Alcoa has long marked the unofficial kickoff of the earnings season as the first Dow component to report each quarter. The company is scheduled to release numbers tomorrow, and it may well set the tone for the materials sector, the index, and the overall market. In the broader market, a Bloomberg survey suggests that earnings for S&P 500 companies are expected to contract for the first time since 2009. Alcoa has some strong fundamental metrics heading into the release, but with weak sentiment for the market, and specifically for aluminum prices, caution is warranted.
The market backdrop
Johanna Bennett of Barron's recently explained the role of the upcoming earnings season on the overall tenor of the market, and the tone that Alcoa may set:
Many strategists argue that as a stock market catalyst, earnings have taken a back seat to the accommodative Federal Reserve. But eventually, earnings will resume their role as the engine driving the stock market. And that engine needs some gas.
This remark comes even as Monsanto beat on both the top and bottom lines and upped its outlook for the year; the company reported earnings of $2.73 per share against expectations of $2.58. Furthermore, the company's heightened expectations, if met, would mark the third consecutive year in which the seed giant achieves growth above 20%. In the shadow of such a report, you can see how important Alcoa can be as an indicator.
Alcoa's expected results
Heading into Monday's release, the consensus EPS for Alcoa looks to be $0.11 on revenues of $5.97 billion. Referring back to the company's most recent earnings release, we see that Alcoa is expecting solid earnings growth for 2013 in the range of 9% to 10%. The bulk of this growth is driven by China, which recently saw a 4.5% increase in the construction sub-index of Chinese PMI. That's is a carry-through of the $150 billion in government-approved expansion projects to combat slowing GDP growth.
China is of particular importance, given that Alcoa's own projections have it accounting for 23% of global consumption. Chinese demand will, therefore, be of particular significance and may serve as a critical indicator for investors. Any dramatic shifts in government policy relating to those critical expansion projects should be seen as a central risk factor or price driver.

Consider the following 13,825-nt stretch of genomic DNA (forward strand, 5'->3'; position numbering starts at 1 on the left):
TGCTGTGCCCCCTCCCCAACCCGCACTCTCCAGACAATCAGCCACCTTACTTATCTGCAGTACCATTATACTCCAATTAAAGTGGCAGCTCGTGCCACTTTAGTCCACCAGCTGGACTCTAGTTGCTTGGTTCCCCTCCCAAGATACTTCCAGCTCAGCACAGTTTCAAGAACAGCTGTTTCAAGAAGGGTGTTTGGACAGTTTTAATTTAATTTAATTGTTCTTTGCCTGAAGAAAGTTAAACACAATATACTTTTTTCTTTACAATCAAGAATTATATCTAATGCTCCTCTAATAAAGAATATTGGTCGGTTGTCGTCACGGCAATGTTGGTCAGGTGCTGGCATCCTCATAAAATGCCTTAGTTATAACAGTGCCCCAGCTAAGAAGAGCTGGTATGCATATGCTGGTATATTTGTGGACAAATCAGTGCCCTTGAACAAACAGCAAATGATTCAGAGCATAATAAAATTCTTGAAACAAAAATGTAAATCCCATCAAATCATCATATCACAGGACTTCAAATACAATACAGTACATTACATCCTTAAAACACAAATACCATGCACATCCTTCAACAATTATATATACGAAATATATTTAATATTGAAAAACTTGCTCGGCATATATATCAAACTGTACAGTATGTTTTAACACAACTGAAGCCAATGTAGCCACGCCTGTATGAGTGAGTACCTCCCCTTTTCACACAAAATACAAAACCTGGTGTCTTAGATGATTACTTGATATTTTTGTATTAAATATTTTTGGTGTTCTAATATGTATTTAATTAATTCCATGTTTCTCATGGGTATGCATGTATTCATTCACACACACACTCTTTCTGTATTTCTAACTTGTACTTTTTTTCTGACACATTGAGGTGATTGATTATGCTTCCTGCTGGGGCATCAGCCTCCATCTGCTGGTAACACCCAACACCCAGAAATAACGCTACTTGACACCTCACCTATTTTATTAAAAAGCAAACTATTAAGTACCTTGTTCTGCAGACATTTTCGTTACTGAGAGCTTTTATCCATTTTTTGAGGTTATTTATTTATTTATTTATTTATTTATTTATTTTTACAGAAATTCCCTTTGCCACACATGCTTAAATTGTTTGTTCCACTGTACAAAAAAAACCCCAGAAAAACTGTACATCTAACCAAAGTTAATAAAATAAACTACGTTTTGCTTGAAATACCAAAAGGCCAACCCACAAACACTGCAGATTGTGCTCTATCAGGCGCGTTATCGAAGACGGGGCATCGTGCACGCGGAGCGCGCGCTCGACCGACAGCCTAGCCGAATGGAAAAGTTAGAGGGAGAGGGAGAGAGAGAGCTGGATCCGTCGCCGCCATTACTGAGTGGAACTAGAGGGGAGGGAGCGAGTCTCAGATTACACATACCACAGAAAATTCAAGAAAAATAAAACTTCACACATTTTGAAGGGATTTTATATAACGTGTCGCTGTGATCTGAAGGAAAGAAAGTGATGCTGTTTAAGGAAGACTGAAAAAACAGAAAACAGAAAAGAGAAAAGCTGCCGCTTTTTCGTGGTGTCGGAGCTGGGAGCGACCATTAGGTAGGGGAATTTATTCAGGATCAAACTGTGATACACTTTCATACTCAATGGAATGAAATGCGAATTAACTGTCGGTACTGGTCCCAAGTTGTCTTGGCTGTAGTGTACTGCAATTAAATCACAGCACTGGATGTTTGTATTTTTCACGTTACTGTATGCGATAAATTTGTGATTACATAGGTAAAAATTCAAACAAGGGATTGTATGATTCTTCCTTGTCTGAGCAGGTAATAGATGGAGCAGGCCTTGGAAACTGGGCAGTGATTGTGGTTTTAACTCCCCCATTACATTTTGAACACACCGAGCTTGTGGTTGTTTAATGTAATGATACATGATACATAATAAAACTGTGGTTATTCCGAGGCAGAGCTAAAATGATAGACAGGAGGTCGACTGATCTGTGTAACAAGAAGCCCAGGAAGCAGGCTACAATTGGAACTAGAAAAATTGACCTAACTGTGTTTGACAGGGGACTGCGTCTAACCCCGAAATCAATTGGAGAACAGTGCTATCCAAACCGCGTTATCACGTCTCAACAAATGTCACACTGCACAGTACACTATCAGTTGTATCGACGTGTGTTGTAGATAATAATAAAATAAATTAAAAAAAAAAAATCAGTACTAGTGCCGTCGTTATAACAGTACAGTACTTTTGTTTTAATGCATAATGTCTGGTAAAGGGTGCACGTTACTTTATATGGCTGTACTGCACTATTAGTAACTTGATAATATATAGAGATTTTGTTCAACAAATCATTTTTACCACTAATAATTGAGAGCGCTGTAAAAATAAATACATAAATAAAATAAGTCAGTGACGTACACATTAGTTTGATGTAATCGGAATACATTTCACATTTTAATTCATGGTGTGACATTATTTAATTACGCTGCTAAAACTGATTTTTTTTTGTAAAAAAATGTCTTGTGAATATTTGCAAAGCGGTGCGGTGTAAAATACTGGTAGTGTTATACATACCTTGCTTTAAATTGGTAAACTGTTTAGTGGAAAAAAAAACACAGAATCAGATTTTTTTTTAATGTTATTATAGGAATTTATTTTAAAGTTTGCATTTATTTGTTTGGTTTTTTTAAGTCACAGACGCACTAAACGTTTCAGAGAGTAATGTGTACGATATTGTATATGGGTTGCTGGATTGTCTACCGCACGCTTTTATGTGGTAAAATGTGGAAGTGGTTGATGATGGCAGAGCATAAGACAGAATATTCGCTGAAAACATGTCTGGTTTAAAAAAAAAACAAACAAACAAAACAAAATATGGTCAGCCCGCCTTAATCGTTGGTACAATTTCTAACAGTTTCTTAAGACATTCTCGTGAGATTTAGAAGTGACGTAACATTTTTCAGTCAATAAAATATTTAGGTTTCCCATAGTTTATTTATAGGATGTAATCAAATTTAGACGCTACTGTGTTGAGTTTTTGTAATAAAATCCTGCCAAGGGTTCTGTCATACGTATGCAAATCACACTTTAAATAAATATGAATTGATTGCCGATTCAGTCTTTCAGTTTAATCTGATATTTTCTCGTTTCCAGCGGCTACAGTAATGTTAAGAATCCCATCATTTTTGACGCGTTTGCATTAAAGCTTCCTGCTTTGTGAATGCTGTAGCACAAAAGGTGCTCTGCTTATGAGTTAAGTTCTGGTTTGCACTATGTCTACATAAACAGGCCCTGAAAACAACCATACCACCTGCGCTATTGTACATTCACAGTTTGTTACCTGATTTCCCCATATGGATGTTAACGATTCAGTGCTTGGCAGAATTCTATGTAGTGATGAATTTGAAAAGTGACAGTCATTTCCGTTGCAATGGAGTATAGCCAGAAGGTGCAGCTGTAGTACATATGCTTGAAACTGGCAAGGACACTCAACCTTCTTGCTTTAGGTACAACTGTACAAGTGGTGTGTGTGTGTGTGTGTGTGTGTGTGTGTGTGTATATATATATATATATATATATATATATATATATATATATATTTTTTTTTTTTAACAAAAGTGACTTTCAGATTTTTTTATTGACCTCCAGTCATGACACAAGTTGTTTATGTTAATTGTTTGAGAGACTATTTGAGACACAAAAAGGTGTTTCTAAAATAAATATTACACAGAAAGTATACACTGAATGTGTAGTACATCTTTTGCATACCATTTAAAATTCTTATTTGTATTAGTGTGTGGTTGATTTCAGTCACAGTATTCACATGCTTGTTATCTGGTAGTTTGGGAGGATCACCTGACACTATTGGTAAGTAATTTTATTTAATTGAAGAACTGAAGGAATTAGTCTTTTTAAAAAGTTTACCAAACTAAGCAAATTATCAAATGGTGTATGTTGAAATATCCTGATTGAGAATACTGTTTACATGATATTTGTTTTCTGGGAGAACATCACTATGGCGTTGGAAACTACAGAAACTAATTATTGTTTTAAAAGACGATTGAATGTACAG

Outlook and risk factors
While the company specifics are certainly of importance, drivers of the broad market may have a greater short-term impact on the stock. Earlier this week, the VIX -- the market's unofficial fear index -- jumped 11%; year-to-date the VIX is down roughly 21%. As the Dow continues to dance with new record highs, a significant market correction is likely to be the most significant risk factor at present.
You should also pay careful attention to the company's guidance. Not only will this affect the stock, but it could also have an impact on the market as a whole. When Nucor and U.S. Steel report later in April, each is likely to be affected by the tone set on Monday. While Nucor has been somewhat resilient -- probably driven in part by its 3.2% dividend yield -- the tone will certainly be critical for U.S. Steel, which, like Alcoa, is trading near its 52-week low.
Overall, as is typically the case, Alcoa's earnings may well prove to have effects beyond the company itself.
Materials industries are traditionally known for their high barriers to entry, and the aluminum industry is no exception. Controlling about 15% of global production in this highly consolidated industry, Alcoa is in prime position to take advantage of growth that some expect will lead to total industry revenue approaching $160 billion by 2017. Based on this prospect and several other company-specific factors, Alcoa is certainly worth a closer look. For a Foolish investment perspective on this global giant simply click here now to get started.
The article Earnings Season Looms With Alcoa on Deck originally appeared on Fool.com.Fool contributor Doug Ehrman has no position in any stocks mentioned. The Motley Fool recommends Nucor. Try any of our Foolish newsletter services free for 30 days. We Fools don't all hold the same opinions, but we all believe that considering a diverse range of insights makes us better investors. The Motley Fool has a disclosure policy.
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